Use an immersion blender to emulsify the soup until it is creamy. Add the milk or cream and mix well. Heat until steaming, but not boiling. Season with salt and pepper to taste. Garnish with snipped chives or scallions. Serves 4 to 6.

NOTE:  You can add personalize this soup to your family’s tastes. Use buttermilk instead of milk for a little tang. You can also add sour cream or yogurt. Add some thyme or oregano, if you like, or add some carrots to the recipe while cooking for a bit of sweetness. You can also season with smoked salt or a bit of chili powder or tobacco sauce.


Turkish Lentil Soup (Pareve or Dairy)


1/3 cup olive oil

2 large onions, diced

4 garlic cloves, minced

2 quarts vegetable broth

1 lb. dried red or mixed lentils (red, brown, etc.)

2 to 3 fresh tomatoes, peeled, seeded and quartered OR

2 carrots, peeled and diced

2 potatoes, peeled and diced

3 ribs celery, diced

1-1/2 tsp. Kosher salt, to taste

1/2 tsp. pepper

Pour the olive oil into a large soup pot and add the onions and garlic. Sauté until lightly golden, about 7 minutes. In a large pot, bring the water to a boil. Add all the ingredients and boil for 15 minutes. Reduce heat and simmer for about 30 to 60 minutes more. Taste and adjust seasonings.

You can use an immersion blended and blend the soup to any consistency you like or leave the lentils and veggies whole. Makes about 4 quarts soup.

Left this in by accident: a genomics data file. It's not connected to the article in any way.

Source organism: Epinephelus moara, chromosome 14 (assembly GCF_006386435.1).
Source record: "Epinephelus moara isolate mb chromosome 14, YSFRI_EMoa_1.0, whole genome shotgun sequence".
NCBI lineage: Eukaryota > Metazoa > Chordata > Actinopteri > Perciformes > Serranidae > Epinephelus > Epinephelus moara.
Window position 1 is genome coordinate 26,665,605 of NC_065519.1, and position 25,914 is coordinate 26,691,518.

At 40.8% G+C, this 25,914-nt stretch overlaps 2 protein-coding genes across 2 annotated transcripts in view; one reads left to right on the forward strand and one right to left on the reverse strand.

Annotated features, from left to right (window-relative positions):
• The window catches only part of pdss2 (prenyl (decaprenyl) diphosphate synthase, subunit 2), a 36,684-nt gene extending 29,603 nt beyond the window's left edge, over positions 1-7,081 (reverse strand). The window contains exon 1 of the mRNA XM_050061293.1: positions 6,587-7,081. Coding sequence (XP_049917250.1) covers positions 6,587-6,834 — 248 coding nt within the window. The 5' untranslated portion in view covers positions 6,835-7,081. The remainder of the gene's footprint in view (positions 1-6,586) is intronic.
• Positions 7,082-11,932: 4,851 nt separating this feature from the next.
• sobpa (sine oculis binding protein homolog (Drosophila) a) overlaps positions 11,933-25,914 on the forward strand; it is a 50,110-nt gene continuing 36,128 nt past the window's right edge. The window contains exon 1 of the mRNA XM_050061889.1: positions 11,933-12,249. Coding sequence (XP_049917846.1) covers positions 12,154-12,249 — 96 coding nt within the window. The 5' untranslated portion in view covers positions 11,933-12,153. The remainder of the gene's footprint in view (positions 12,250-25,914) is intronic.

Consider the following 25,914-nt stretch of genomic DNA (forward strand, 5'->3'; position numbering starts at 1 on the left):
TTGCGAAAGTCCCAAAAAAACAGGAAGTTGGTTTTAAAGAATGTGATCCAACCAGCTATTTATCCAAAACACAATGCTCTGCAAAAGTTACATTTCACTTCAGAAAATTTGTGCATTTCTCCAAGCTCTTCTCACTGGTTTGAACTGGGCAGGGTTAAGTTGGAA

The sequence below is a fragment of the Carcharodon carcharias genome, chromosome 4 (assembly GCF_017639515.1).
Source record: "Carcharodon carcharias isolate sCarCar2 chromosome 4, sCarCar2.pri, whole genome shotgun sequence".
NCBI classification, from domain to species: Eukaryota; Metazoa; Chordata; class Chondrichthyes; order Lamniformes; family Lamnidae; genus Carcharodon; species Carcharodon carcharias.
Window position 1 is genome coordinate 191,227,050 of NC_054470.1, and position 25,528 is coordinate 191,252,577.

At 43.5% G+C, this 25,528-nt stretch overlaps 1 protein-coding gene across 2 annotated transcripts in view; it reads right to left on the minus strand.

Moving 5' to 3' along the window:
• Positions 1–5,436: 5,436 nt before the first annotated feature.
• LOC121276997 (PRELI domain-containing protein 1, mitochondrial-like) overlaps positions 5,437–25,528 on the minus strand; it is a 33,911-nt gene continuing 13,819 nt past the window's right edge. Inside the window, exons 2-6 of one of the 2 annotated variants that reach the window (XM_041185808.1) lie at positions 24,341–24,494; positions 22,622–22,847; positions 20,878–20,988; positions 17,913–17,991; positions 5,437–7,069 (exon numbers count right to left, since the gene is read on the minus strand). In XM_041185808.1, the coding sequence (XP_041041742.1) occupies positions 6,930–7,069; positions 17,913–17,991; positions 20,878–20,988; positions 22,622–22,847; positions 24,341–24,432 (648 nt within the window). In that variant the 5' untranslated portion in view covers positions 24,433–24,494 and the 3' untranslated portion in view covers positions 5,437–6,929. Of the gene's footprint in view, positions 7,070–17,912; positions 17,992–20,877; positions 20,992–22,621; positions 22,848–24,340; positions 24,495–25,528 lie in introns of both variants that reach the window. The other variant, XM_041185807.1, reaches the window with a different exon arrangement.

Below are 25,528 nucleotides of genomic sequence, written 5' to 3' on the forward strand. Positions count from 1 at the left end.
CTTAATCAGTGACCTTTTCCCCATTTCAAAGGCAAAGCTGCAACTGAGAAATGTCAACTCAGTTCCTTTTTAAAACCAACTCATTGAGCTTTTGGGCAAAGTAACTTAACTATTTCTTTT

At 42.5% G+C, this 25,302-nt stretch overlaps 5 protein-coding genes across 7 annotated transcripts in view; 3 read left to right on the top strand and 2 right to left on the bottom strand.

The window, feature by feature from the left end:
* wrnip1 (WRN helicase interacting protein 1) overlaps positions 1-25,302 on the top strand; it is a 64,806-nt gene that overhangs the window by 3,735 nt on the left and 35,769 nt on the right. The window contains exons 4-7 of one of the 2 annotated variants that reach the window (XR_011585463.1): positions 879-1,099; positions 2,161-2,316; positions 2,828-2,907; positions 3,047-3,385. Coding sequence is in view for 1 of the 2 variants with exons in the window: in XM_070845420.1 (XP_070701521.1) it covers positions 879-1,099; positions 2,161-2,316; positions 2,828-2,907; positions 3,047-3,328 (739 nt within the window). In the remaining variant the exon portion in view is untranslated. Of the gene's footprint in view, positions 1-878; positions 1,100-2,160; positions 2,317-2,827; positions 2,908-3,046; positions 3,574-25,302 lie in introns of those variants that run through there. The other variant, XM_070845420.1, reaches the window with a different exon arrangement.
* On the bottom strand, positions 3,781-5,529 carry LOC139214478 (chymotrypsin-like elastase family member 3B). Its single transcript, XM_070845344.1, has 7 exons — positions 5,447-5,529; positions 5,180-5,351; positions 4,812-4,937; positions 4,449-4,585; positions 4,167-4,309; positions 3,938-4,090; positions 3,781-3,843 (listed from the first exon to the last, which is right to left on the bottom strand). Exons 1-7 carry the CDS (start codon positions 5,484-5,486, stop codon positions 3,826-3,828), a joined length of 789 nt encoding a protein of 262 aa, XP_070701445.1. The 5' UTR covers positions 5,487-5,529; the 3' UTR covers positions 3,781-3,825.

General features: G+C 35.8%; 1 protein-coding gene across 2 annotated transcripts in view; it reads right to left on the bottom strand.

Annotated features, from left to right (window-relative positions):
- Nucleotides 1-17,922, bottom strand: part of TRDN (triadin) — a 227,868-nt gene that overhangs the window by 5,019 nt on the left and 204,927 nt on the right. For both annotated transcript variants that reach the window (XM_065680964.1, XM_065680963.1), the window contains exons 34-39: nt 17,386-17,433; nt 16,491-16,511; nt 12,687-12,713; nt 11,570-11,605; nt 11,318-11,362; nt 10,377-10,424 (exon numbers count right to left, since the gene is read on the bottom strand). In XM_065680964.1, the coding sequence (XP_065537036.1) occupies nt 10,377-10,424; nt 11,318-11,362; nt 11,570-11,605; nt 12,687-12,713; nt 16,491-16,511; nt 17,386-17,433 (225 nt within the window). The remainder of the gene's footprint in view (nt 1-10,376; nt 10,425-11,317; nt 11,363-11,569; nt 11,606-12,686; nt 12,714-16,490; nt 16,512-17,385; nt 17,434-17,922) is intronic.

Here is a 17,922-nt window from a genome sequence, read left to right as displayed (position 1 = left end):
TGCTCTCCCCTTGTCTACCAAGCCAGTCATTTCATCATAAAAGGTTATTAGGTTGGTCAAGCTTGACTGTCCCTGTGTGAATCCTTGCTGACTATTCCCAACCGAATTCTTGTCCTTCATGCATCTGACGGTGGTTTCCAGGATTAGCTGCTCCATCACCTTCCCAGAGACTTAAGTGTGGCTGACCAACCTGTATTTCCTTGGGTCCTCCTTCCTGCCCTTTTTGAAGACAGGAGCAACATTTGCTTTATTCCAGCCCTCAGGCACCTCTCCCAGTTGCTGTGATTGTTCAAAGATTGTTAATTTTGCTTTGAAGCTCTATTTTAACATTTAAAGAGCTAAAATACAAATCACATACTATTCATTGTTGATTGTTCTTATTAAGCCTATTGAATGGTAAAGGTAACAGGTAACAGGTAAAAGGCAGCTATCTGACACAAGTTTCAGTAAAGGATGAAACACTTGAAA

Variations: Try adding cooked rice or macaroni. Or, just before serving, you can add some freshly made large toasted croutons and/or sprinkle some Parmesan cheese over the top. You can also drizzle some mild chili oil in a design on the soup before serving, or top with toasted, chopped pistachio nuts.


White Bean and Kale Soup (Pareve or Meat)


3 to 5 Tbsp. extra virgin olive oil

2 large onions, chopped

6 to 10 cloves garlic, minced

3 to 6 carrots, peeled and thinly sliced

2 to 4 ribs celery, thinly sliced

2 large yellow gold potatoes, peeled and diced

2 bay leaves

2 to 3 quarts vegetable or chicken stock

2 to 3 cans white navy beans, rinsed and drained

1 large bunch kale, washed thoroughly, stemmed and cut into bite-sized pieces

1/4 tsp. red pepper flakes

salt and pepper to taste

1/4 cup chopped, fresh parsley

Optional: 1 to 2 cans red beans, rinsed, drained

1 large can (28 oz.) diced tomatoes with liquid

Heat the oil in a heavy stockpot. Add onions and garlic and heat until translucent, 5 to 9 minutes. Add the carrots, celery, and potatoes, and cook until softened, 5 to 7 minutes. Stir frequently. Add the bay leaves and mix well.

Slowly add the stock and beans and simmer for about 30 to 40 minutes. Remove the bay leaves and discard. Add the kale and simmer for another 30 minutes. Add salt, pepper, and red pepper flakes. Simmer an additional 5 to 10 minutes. Garnish with minced parsley. Serves a crowd.

If you hate kale, use baby spinach leaves for the last 5 minutes of cooking time.

Variation: For an added calcium boost, add some broccoli florets to the soup during the last 5 to 8 minutes of cooking. You can add any vegetables or beans you like — I have used frozen lima beans and frozen cut green beans instead of the white beans and kale.